Thursday, September 11, 2014

What's wrong with Western Education? : 3

Let's start with the outrageous: Why is it that a woman wearing a Niqab a sign of oppression while consuming umpteen bottles of wine and getting drunk a sign of freedom? While this may appear to be a question designed to irritate the French, what this is really about is a concept the French pioneered: Liberty!Liberty is central to the proposition of Western Education in the traditional societies - it is supposed to make one free - but when one is in a debate such as this, it makes sense to go beyond the rhetoric and what this stands for.

Western Education, which could be defined as a system of education representing the values and beliefs of the European and North American societies and which are usually imposed on societies of lesser means with superior financial and publicity support, draws its legitimacy from four interlinked philosophical claims: That it makes one free, that it creates refinement, that it helps to build superior and prosperous societies, and it enables agency and change. These claims are presented in contrast to what a traditional education could offer - and by implication, the traditional education is seen as one restricting individuals in a social hierarchy, confining them into backwardness and poverty, causing low economic growth and social deprivation, and dis-empowering the individual and binding them to a structure.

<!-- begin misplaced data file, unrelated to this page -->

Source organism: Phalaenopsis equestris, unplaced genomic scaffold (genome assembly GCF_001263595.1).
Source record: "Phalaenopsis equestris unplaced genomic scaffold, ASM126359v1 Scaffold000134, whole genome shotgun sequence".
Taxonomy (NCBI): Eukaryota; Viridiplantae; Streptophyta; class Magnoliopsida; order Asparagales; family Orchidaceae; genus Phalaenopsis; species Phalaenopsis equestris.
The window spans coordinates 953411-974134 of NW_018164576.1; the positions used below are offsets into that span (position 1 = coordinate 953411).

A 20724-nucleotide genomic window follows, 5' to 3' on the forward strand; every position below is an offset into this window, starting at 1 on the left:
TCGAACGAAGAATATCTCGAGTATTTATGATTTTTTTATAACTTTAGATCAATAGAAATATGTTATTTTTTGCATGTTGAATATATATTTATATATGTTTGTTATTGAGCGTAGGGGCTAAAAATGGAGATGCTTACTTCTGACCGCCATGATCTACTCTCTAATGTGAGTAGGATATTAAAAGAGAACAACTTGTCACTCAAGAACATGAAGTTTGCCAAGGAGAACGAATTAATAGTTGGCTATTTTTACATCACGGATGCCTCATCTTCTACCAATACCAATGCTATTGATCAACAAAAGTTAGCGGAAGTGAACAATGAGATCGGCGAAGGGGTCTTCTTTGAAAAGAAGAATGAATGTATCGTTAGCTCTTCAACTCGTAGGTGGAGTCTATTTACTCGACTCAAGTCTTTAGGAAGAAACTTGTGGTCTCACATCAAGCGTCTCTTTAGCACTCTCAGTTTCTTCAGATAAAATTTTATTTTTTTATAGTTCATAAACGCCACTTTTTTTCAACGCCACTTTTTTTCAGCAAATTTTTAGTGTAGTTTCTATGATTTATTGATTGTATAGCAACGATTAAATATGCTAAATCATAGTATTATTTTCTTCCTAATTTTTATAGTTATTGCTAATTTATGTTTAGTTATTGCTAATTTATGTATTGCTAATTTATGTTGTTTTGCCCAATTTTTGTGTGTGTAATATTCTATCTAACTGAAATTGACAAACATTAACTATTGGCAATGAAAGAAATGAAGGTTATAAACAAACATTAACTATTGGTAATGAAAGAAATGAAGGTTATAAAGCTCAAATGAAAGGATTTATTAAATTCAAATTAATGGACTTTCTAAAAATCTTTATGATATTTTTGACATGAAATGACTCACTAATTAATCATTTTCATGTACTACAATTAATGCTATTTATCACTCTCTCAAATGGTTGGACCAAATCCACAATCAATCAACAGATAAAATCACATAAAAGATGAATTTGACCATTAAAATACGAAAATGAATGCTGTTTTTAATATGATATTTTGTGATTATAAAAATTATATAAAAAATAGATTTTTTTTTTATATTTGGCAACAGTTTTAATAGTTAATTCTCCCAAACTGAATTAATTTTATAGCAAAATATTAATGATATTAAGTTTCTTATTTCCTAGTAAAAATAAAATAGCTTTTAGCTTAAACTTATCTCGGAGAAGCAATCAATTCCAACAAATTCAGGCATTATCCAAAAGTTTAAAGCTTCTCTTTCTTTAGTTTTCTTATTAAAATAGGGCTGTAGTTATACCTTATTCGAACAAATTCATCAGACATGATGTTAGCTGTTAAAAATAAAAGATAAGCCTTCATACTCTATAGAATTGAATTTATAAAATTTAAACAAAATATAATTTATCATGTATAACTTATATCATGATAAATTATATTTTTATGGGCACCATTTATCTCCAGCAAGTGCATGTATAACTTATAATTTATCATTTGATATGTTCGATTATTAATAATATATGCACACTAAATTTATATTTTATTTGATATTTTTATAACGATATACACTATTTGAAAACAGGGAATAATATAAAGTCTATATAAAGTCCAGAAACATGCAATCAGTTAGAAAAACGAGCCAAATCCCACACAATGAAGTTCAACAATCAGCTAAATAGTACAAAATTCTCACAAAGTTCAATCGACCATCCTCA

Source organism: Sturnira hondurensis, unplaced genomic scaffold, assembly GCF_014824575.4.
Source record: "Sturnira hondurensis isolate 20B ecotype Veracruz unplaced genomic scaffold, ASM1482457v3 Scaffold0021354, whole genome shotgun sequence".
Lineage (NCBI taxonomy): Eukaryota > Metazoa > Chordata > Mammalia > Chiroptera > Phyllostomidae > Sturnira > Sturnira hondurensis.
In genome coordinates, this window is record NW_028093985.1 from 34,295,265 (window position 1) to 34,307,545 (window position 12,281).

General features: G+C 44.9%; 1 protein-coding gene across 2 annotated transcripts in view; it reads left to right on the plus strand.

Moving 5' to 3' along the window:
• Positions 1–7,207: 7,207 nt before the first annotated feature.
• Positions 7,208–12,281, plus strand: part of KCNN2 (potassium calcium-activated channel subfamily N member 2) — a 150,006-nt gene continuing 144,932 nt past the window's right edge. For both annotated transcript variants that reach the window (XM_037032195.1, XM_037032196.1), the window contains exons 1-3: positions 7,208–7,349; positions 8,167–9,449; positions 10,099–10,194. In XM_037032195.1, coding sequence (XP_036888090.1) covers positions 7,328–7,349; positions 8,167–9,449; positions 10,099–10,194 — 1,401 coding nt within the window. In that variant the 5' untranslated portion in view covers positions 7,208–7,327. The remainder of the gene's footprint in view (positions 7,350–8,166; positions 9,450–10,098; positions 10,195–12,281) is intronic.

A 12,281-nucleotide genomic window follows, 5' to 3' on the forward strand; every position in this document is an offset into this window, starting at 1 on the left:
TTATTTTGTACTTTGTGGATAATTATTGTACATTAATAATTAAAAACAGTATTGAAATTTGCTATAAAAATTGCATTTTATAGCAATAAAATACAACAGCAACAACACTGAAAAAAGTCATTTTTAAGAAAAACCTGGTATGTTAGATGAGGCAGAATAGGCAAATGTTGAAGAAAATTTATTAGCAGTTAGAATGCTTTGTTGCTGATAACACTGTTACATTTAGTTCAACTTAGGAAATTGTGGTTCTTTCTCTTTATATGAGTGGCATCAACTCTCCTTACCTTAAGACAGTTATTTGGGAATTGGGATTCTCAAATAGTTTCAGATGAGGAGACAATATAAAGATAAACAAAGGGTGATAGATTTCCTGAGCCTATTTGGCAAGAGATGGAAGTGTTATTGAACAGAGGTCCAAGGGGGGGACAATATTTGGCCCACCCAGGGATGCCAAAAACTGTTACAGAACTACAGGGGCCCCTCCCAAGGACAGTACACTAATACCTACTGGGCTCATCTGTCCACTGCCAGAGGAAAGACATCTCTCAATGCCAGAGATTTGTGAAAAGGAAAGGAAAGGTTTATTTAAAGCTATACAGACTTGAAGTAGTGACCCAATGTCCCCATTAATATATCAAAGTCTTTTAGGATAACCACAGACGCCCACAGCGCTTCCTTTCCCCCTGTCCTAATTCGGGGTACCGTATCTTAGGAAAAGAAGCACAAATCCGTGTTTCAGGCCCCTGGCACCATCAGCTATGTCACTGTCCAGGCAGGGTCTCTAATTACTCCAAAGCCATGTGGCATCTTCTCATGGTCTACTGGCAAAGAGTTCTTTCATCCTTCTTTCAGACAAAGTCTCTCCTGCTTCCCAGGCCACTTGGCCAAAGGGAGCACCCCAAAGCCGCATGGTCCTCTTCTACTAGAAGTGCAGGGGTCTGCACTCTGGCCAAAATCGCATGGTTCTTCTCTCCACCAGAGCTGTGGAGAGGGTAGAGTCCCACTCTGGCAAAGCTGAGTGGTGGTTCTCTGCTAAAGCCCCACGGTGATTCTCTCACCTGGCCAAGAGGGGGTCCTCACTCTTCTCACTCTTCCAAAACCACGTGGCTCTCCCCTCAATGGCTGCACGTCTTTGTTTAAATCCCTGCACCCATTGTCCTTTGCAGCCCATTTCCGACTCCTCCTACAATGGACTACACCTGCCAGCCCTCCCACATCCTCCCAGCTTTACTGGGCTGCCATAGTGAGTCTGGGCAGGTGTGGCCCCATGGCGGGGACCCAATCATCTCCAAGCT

While the question of Niqab versus Alcohol is politically loaded and often used by fanatics of different sorts to justify violations of rights and freedom of innocent people, we may use it for a limited purpose to expose what the concept of liberty, as advertised to be a core proposition of Western Education, has come to mean. The freedom, as implied here, is the freedom to consume: Regardless of social norms, environmental constraints, and even financial means, as finding new ways of indebtedness is one of the great achievements of Western civilisation, one must be free to consume! Anything else, deviation from social norms of consumption, preaching restraint, all fall outside this concept of freedom: The idea that one could deprive oneself from being seen - and desired - is an anathema to this idea of liberty. 

The idea of refinement is indeed defined in these terms as well. The serene beauty of a traditional location must be packaged and presented to be counted as a worthwhile place to visit or to live in. Refinement may demand that one attains a certain lifestyle, ability to consume fine wine produced in a certain region of France among them, even if this means giving up one's family home and being an immigrant in search of economic means to attain such consumption. Refinement also means being able to speak in certain languages with the correct diction, even if this means accent training and neutralising one's own way of speaking. It means desiring certain objects and not others, and most certainly not the traditional, the obvious, the old and whatever came from one's grandfather.